After 15 years of making predictions, with a track record that would have made you rich if you’d bet on them, I’ve been away from the practice for a couple of years. But as the regulars at Tech.pinions have agreed to end the year with a set of predictions each, I’m back at the game. My best guesses for 2013:
A Modest Rebound for BlackBerry. Like many others, I was prepared to write off BlackBerry during the last year as its market share cratered. And if Windows Phone 8 had really taken off or if Android had made a serious play for the enterprise, it would be very hard to see where there might be room in the market for Research In Motion, no matter how promising BlackBerry 10 looks. But I think there is room for at least three players in the business, and right now the competition for #3 is still wide-open. BlackBerry still enjoys a lot of residual support in the enterprise IT community, and some key federal agencies that had been planning to move away from the platform, such as Homeland Security’s Immigration & Customs Enforcement, have indicated they are open to a second look. The challenge Research In Motion faces is that BlackBerry 10, which will be leased on Jan. 30, needs to be appealing enough to users, not just IT managers, that it can at least slow the tide of bring-you-own devices into the enterprise.
A Windows Overhaul, Sooner Rather Than Later. Even before Windows 8 launched to distinctly mixed reviews, there were rumors about that Microsoft was moving toward a more Apple-like scheme of more frequent, less sweeping OS revisions. Microsoft sometimes has a tendency to become doctrinaire in the defense of its products; for example, it took many months for officials to accept that User Access Control in Vista was an awful mess that drove users crazy. But Microsoft has had some lessons in humility lately and the company knows that it is in a fight that will determine its relevance to personal computing over the next few years. I expect that, at a minimum, Windows 8.1 (whatever it is really called) will give users of conventional PCs the ability to boot directly into Desktop mode, less need to ever used the Metro interface, and the return of some version of the Start button. On the new UI side, for both Windows 8 and RT, look for a considerable expansion of Metrofied control panels and administrative tools, lessening the need to work in Desktop. In other words, Microsoft will move closer to what it should have done in the first place: Offer different UIs for different kinds of uses. The real prize, truly touch-ready versions of Office, though, are probably at least a year and a half away.
Success for touch notebooks. When Windows 8 was first unveiled, I was extremely dubious about the prospects for touch-enable conventional laptops. The ergonomics seemed all wrong. And certainly the few touchscreen laptops that ran Windows 7 weren’t every good. Maybe its my own experience using an iPad with a keyboard, but the keyboard-and-touch combination no longer seems anywhere near as weird as it once did. And OEMs such as Lenovo, Dell, HP, and Acer are coming up with some very nice touch laptops, both conventional and hybrid. Even with a premium of $150 to $200 over similarly equipped non-touch models, I expect the touch products to pick up some significant market share.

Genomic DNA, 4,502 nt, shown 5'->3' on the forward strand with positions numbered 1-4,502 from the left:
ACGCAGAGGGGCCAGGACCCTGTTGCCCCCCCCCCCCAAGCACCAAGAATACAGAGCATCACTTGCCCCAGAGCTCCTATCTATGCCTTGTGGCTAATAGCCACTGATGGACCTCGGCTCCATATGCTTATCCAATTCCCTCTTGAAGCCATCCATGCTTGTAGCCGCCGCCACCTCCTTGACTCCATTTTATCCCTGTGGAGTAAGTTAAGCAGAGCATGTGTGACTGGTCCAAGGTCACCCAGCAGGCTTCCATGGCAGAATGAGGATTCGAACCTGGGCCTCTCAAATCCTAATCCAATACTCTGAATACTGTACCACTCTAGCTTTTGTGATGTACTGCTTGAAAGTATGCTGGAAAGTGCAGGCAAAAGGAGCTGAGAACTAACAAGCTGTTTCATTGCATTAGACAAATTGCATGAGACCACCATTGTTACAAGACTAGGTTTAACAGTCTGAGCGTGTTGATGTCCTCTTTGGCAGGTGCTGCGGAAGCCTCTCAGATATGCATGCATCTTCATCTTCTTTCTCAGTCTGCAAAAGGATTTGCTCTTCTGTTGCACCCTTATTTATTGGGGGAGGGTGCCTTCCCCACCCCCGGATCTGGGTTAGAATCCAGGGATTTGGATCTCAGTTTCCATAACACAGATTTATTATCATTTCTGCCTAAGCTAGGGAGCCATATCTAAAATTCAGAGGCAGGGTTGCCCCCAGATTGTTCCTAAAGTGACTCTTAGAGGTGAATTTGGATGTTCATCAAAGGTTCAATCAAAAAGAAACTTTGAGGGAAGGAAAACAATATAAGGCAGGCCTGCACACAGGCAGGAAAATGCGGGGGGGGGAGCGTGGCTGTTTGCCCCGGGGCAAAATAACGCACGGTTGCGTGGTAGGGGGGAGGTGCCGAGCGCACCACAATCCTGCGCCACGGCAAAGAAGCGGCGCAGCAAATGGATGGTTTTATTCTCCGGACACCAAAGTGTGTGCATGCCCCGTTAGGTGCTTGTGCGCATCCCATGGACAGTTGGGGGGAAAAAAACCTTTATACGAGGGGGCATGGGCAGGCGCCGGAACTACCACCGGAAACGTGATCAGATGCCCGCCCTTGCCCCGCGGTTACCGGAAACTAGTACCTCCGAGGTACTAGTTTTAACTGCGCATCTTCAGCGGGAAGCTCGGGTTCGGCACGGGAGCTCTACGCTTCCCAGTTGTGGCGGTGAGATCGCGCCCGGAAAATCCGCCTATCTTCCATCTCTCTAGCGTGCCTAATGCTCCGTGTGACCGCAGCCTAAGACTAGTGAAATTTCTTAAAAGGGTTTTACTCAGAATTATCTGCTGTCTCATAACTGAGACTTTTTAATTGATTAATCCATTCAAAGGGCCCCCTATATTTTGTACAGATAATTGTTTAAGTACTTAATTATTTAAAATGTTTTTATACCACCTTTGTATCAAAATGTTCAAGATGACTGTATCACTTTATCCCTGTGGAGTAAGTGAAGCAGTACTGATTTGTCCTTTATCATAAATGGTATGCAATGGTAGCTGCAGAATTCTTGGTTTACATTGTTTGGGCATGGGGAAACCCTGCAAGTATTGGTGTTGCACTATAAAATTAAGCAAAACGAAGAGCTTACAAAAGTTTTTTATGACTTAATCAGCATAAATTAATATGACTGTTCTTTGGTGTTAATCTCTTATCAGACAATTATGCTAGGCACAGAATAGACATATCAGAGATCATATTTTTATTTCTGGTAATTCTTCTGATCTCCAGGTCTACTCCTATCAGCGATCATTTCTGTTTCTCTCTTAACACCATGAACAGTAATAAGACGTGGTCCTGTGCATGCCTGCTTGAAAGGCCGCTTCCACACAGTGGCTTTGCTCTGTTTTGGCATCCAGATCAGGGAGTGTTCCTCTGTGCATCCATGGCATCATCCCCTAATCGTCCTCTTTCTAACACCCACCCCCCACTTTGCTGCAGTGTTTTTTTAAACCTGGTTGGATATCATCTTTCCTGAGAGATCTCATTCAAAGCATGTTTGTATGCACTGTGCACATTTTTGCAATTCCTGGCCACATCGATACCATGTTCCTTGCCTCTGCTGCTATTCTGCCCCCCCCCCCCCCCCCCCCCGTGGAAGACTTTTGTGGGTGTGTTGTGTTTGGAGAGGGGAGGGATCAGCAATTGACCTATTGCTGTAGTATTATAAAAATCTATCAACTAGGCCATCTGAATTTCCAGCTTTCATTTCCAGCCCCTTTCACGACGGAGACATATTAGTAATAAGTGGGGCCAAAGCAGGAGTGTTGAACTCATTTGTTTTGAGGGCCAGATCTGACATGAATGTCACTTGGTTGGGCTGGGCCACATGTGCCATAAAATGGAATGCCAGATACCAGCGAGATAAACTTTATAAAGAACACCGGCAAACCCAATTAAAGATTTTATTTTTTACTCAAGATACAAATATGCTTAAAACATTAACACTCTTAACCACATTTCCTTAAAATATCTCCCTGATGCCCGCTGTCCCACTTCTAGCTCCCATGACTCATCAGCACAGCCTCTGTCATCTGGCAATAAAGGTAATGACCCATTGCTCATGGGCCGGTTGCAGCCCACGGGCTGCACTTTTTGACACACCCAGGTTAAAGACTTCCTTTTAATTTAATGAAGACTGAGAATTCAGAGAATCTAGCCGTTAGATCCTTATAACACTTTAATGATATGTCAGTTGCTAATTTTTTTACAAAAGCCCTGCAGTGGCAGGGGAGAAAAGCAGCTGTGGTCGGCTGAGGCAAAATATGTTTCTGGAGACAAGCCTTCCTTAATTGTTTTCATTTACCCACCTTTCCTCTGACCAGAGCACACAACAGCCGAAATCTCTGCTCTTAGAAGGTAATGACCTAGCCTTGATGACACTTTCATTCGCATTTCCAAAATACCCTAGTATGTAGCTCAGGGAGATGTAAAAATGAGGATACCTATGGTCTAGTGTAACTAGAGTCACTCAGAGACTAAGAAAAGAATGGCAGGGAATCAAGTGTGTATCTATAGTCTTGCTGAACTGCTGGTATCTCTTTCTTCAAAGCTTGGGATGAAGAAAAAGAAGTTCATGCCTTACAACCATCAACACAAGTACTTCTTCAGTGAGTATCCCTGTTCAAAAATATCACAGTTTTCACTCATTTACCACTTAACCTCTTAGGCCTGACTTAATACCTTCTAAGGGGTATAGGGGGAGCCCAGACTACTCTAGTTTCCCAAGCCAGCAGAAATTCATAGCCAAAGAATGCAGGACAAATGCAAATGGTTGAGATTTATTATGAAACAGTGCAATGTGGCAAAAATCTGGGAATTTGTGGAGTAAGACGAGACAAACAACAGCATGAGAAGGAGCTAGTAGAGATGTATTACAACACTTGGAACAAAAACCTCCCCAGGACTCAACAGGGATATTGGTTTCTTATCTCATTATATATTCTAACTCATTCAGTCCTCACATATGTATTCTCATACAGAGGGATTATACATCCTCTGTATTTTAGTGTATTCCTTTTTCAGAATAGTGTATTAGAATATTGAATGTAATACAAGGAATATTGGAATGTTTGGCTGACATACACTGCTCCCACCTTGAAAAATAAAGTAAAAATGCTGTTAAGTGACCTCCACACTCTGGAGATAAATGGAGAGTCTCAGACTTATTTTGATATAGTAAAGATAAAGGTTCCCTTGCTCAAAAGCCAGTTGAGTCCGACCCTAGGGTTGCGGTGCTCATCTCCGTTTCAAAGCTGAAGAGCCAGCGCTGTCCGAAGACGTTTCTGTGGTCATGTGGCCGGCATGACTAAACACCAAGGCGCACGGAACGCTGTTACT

Significant wireless service improvements. We’ll all grow old waiting for the government’s efforts to free more spectrum for wireless data to break fruit. The incentive auctions of underused TV spectrum are not going to be held until 2014, and it will be some time before that spectrum actually becomes available. The same is true for a new FCC plan to allow sharing of government-held spectrum in the 3.5 GHz band. But the good news is we don’t have to wait. Technology will allow significant expansion of both the capacity and coverage of existing spectrum. Probably the two most important technologies are Wi-Fi offload, which will allow carrier traffic to move over hotspots set up in high-traffic areas, and femtocells and small cells, which can greatly increase the reuse of of the spectrum we already have. Unlicensed white space–unused free space between TV channels–should begin to make a contribution, especially in rural areas where TV channels are more sparse. And the huge block of mostly idle spectrum the Sprint is acquiring with its proposed purchase of Clearwire will also ease the congestion, probably starting next year. (Stay tuned for a Tech.pinions series on spectrum issues in January.)
Intel Will Make a Major ARM Play. It’s hard to believe today, but Intel was once a major player in the ARM chip business. In 1997, it bought the StrongARM business from a foundering Digital Equipment. Renamed XScale, the Intel ARM chips enjoyed considerable success with numerous design wins as early smartphone applications processors. But XScale was always tiny compared to Intel’s x86 business and in 2006, Intel sold its XScale operations to Marvell. A year later, Apple introduced the ARM-based iPhone. Today, ARM-based tablets are in the ascendancy, x86-based PCs are in decline, and Intel is struggling to convince the world that a new generation of very low power Atom systems-on-chips are competitive. Maybe the Clover Trail SOCs and their successors will gain a significant share of the mobile market, but Intel can’t afford to wait very long to find out. With its deep engineering and manufacturing skills, Intel could become a major ARM player quickly, either through acquisition or internal development.